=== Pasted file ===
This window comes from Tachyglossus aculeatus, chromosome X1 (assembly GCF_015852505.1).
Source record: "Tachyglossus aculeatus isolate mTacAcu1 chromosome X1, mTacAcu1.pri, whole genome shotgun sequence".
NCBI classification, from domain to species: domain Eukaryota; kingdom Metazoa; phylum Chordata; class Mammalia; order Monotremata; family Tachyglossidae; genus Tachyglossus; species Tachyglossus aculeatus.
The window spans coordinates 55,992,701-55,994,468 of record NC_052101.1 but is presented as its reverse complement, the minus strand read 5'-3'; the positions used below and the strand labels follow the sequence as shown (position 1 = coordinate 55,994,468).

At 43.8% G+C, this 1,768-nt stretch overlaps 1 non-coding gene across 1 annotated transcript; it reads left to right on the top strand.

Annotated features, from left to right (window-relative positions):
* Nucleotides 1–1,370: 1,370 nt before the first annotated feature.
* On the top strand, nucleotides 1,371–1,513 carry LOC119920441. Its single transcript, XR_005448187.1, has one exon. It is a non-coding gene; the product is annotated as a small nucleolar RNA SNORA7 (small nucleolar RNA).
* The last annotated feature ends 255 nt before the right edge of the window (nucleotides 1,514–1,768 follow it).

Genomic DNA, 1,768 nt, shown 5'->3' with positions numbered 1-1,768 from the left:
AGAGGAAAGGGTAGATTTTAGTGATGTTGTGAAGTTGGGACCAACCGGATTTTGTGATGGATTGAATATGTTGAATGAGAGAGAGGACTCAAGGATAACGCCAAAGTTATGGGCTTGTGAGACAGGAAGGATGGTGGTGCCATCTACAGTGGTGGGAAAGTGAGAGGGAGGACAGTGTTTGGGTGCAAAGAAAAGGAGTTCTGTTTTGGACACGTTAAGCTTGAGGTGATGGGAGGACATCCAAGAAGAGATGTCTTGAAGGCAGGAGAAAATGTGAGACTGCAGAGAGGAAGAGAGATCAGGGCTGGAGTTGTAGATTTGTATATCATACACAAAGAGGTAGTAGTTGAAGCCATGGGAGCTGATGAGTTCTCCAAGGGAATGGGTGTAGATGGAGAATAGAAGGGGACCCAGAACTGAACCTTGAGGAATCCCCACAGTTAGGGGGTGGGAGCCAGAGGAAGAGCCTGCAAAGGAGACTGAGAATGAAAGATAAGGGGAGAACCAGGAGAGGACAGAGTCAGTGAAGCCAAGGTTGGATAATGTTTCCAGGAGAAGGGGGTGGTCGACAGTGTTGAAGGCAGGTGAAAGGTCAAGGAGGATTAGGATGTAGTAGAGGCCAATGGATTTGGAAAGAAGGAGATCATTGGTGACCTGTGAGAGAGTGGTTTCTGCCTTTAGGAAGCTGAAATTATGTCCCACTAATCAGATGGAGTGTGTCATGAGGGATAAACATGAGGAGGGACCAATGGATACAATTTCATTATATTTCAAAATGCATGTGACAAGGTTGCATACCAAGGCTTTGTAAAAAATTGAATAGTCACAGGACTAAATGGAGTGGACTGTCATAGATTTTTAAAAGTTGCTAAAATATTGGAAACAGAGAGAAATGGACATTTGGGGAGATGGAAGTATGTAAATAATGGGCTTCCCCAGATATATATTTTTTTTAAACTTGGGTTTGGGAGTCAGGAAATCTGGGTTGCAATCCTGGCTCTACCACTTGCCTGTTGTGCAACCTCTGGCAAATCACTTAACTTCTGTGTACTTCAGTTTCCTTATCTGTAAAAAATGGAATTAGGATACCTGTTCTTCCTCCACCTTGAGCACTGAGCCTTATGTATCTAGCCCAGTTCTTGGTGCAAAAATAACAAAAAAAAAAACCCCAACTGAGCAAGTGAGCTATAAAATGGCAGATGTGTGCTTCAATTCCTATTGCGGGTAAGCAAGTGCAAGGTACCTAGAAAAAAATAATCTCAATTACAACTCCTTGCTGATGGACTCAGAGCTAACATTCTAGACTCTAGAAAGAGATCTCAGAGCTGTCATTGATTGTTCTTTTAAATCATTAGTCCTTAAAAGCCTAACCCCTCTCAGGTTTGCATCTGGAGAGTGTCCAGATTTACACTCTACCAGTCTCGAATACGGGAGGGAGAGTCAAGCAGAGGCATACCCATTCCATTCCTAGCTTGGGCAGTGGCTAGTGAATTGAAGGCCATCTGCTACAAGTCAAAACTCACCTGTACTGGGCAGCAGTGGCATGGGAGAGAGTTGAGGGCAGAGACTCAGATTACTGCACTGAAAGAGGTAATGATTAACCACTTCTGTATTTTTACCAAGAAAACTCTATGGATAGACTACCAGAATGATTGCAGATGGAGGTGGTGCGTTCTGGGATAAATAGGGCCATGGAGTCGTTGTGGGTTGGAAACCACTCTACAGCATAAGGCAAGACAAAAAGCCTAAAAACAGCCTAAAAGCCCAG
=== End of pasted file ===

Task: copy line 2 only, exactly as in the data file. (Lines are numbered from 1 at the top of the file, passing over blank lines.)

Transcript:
Source record: "Tachyglossus aculeatus isolate mTacAcu1 chromosome X1, mTacAcu1.pri, whole genome shotgun sequence".